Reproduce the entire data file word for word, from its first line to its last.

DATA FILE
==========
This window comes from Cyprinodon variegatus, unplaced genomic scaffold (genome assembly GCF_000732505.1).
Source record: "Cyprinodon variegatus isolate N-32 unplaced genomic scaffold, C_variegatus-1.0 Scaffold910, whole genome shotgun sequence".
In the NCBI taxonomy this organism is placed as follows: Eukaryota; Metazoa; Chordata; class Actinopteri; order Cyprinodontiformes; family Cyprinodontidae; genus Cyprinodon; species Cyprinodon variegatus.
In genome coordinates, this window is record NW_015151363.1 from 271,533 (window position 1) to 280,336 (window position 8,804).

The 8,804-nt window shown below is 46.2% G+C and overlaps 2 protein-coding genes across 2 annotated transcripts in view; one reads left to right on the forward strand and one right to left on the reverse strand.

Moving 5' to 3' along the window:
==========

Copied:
This window comes from Cyprinodon variegatus, unplaced genomic scaffold (genome assembly GCF_000732505.1).
Source record: "Cyprinodon variegatus isolate N-32 unplaced genomic scaffold, C_variegatus-1.0 Scaffold910, whole genome shotgun sequence".
In the NCBI taxonomy this organism is placed as follows: Eukaryota; Metazoa; Chordata; class Actinopteri; order Cyprinodontiformes; family Cyprinodontidae; genus Cyprinodon; species Cyprinodon variegatus.
In genome coordinates, this window is record NW_015151363.1 from 271,533 (window position 1) to 280,336 (window position 8,804).

The 8,804-nt window shown below is 46.2% G+C and overlaps 2 protein-coding genes across 2 annotated transcripts in view; one reads left to right on the forward strand and one right to left on the reverse strand.

Moving 5' to 3' along the window: